What are your panellists/investors looking for when it comes to a successful start-up?
MasterCard and Lloyds Bank are just some of our funding partners and they are looking for innovative start-ups that have lots of potential. Start-ups need to be able to engage with our funding partners, show that they can be a pilot customer as well as an inventor and know their way around data and APIs.
At Startupbootcamp we look for inspiring and eager entrepreneurs that can present a product that may not be perfect but has the potential to grow. We want FinTech start-ups to provide solutions to problems that financial institutions and companies already have and there’s nothing that hasn’t been invented yet which gives start-ups a lot of scope to develop something new. An idea that would really interest me is if a start-up was to develop something from the B2C market and turn it into a solution for the B2B market.
The FinTech sector is ripe for start-ups but other than applying to your programme what other ways can start-ups get recognised in this sector?
In the B2B sector it can take longer for start-ups to gain investment which is why they join programmes like Startupbootcamp. Outside of joining a programme like this, research is key when it comes developing a new product. Many start-ups don’t do enough research and then find out that their idea has already been created. It is important to indentify what you want to achieve with your product; whether you want to replace a competitor or work alongside similar products out there. Collaboration with banks and card providers is also really important because it helps start-ups to find out what problems they are facing and how they can provide solutions.
Mobile payment apps are huge at the moment what do you think a start up developing a mobile payment app could do to differentiate from what’s already out there?
Banks are developing their own mobile apps which means that there is less need for this solution now. However, if a start-up were to create a mobile version of a B2B product which allows Treasurers’ to authorise transactions on-the-go etc this would be a lot more interesting to me.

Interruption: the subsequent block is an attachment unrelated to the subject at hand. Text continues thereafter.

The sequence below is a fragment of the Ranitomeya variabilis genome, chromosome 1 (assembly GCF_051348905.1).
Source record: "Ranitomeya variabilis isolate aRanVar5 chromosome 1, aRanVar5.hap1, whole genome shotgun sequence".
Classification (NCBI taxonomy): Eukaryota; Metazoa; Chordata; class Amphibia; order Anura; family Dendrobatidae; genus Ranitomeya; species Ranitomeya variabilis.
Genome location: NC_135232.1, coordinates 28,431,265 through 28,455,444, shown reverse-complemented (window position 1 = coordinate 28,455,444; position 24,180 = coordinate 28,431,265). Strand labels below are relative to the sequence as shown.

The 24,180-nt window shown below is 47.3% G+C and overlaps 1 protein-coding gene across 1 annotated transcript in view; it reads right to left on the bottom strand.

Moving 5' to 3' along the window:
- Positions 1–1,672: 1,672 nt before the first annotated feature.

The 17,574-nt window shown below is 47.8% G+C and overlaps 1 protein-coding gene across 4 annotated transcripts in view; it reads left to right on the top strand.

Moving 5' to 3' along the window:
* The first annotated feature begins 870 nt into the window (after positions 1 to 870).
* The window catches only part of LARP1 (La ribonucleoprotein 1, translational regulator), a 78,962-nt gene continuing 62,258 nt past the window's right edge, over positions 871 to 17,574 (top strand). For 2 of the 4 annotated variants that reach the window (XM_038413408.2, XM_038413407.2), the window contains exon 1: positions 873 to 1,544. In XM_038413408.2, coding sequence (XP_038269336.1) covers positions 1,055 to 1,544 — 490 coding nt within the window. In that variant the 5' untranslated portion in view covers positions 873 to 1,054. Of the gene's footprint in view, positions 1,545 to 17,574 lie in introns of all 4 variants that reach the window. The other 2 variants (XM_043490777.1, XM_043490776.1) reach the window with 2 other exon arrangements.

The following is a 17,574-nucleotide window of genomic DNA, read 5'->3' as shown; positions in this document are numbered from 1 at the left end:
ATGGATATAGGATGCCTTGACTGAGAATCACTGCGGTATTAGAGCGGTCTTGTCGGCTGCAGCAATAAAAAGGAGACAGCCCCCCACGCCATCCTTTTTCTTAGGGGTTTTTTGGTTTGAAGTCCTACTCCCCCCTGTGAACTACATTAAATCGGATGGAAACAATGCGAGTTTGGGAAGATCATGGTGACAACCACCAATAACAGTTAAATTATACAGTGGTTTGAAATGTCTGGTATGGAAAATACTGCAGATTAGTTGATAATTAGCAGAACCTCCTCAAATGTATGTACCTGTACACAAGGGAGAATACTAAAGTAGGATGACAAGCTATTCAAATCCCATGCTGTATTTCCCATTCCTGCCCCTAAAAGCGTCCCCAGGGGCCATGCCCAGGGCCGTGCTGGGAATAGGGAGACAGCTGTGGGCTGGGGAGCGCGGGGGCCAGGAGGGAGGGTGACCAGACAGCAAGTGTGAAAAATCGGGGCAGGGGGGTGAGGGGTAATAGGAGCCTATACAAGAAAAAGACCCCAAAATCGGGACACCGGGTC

Do you think that more financial institutions should be considering investing in start-ups as a way of getting ahead of the competition and why?
Financial institutions are struggling to find the best ways to get innovation. There are many ways to find innovation such as; investing or partnering with start-ups and also from investing in programmes like Startupbootcamp. Some of the bigger banks have R&D (Research and Development) laboratories to source innovation and also participate in start-up initiatives, whereas some banks still have no idea what to do and ultimately will get left behind.
If you were in the shoes of your start-ups what idea would you pitch and why?
I would develop an idea that focuses around credit scoring because there are lot of people that do not have access to banking services due to the old system of credit storing. Another idea would be to focus on very specific back office problems because there are so many that are outdated and won’t be focused on by companies because there is risk and cost involved.